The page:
The Guardian view on Amazonian cave art: a story about the environment, too | Editorial


In the past week, remarkable images of ancient cave art have hit the headlines: rock paintings made in South America around 12,000 years ago. The art, created on rock faces in the Serrania de la Lindosa, on the northern edge of the Colombian Amazon, is a riot of ochre-coloured geometrical pattern, handprints, and images of animals and humans. Until recent excavations, the works of art had been unknown to the international community. Their exuberant creativity will soon be revealed to a broad audience in the UK thanks to the Channel 4 series Jungle Mystery: Lost Kingdoms of the Amazon.

The people who made these works of art were, it is believed, among the earliest humans to occupy the region, after migrations across what is now the Bering Strait some 25,000 years ago. Preliminary study of the iconography of the art has led scholars to speculate that among the deer, tapirs, alligators, bats, serpents, turtles and porcupines, long-extinct megafauna are also represented: mastodons, American ice-age horses, giant sloths, camelids.

This creativity, this 12,000-year-old print of human hands, and this extraordinary depiction of long-extinct species, is remarkable and moving. But the ongoing archaeological studies in this area may also begin to tell an important story about the environment – and how humans have interacted with the precious Amazonian rainforests. The archaeologists, a team led by Francisco Javier Aceituno of the Universidad de Antioquia, Gaspar Morcote-Rios of the Universidad Nacional de Colombia and Jose Iriarte, of Exeter University, also discovered stone tools and animal and plant remains, all of which add to the knowledge of the region – and suggest many questions, too.

The extinction of the megafauna is itself an intriguing problem: was it caused by climate change, by humans hunting them to extinction, or by a combination of factors? No megafauna bones were found at the sites investigated, so the people who painted the rock faces were either not big-game hunters or dealt with the carcasses of large animals elsewhere.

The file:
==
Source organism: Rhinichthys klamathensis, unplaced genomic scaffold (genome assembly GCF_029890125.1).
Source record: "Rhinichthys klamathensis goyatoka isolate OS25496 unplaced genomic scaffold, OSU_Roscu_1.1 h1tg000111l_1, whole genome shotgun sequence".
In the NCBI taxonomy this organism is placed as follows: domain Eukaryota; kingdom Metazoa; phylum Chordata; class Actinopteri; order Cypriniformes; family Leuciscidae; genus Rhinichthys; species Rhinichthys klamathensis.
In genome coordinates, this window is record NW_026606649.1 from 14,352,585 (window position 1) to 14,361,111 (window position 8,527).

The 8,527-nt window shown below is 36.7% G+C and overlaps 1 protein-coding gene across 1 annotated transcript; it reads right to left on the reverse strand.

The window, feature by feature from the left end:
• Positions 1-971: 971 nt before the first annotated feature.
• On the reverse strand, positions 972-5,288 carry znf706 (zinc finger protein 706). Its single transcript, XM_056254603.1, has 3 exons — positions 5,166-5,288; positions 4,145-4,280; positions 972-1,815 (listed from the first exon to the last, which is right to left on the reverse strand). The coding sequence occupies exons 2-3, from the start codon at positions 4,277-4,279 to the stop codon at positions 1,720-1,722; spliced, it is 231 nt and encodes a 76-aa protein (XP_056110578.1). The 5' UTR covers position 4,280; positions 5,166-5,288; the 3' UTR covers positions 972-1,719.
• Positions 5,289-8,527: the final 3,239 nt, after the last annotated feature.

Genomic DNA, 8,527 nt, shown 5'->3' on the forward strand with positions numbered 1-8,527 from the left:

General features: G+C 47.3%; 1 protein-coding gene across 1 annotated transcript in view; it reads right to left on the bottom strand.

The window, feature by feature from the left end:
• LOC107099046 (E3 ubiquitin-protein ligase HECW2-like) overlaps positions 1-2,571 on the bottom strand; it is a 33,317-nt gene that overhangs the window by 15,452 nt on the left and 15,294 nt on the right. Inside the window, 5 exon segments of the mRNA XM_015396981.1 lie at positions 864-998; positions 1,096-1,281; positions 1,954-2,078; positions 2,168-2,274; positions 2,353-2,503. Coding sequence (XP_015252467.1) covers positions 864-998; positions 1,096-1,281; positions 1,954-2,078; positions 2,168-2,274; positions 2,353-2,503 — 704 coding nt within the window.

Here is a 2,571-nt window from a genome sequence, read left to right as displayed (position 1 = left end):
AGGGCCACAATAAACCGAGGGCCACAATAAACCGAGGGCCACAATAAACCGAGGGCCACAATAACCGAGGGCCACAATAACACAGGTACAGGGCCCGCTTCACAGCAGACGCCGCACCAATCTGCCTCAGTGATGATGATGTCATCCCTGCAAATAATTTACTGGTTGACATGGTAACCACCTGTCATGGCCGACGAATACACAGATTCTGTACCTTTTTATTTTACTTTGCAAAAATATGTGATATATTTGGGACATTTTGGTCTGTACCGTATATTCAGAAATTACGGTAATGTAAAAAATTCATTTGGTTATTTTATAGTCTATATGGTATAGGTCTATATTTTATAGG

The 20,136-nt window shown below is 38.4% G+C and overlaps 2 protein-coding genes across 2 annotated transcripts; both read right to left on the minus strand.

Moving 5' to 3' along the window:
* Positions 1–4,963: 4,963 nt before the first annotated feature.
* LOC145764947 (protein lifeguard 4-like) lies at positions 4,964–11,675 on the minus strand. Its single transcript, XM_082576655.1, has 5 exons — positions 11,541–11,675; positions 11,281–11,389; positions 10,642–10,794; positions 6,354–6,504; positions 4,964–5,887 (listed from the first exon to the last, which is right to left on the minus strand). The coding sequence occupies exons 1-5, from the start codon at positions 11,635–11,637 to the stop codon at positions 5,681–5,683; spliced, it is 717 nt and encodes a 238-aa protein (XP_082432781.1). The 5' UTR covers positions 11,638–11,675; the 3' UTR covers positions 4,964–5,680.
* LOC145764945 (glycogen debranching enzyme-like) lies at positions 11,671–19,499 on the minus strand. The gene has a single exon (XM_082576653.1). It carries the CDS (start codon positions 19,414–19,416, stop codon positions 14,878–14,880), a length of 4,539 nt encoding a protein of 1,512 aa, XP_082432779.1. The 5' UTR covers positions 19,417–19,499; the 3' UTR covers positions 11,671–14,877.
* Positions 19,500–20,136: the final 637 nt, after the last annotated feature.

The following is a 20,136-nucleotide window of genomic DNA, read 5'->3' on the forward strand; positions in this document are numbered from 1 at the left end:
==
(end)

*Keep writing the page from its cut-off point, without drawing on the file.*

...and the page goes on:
What has been found, however, is evidence of many species of useful plants, including 10 species of palm; the researchers think that these people may have been beginning to manage the forest – not just adapting to it passively, but changing it. By around 4,000 years ago, scholars have recently shown, communities in the forest were fertilising soil, planting Brazil-nut trees and chocolate, and clearing land in a very limited way for crop cultivation. These communities, much more populous than previously assumed, achieved food security and were well-nourished – and their presence actively promoted the astonishing biodiversity of the rainforest. Their direct successors are today’s indigenous populations whose existence is so cruelly threatened. The glorious ancient cave paintings are not just a spectacle, they are the roots of a way of life that human greed has done its best to destroy – but on which the ecological richness of the Amazonian forest, and in turn all of humanity, depends.


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